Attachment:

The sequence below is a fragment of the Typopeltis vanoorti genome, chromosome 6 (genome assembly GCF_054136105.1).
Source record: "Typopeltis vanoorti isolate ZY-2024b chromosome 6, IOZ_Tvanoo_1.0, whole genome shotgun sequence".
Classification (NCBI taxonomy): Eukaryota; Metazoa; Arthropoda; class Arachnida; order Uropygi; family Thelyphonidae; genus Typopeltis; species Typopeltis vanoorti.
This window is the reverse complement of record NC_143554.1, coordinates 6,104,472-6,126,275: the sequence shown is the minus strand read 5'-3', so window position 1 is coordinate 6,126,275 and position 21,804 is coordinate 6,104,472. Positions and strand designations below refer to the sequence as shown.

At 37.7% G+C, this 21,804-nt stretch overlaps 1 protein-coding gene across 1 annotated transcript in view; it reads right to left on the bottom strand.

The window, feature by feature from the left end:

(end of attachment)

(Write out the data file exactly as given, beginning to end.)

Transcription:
The sequence below is a fragment of the Typopeltis vanoorti genome, chromosome 6 (genome assembly GCF_054136105.1).
Source record: "Typopeltis vanoorti isolate ZY-2024b chromosome 6, IOZ_Tvanoo_1.0, whole genome shotgun sequence".
Classification (NCBI taxonomy): Eukaryota; Metazoa; Arthropoda; class Arachnida; order Uropygi; family Thelyphonidae; genus Typopeltis; species Typopeltis vanoorti.
This window is the reverse complement of record NC_143554.1, coordinates 6,104,472-6,126,275: the sequence shown is the minus strand read 5'-3', so window position 1 is coordinate 6,126,275 and position 21,804 is coordinate 6,104,472. Positions and strand designations below refer to the sequence as shown.

At 37.7% G+C, this 21,804-nt stretch overlaps 1 protein-coding gene across 1 annotated transcript in view; it reads right to left on the bottom strand.

The window, feature by feature from the left end: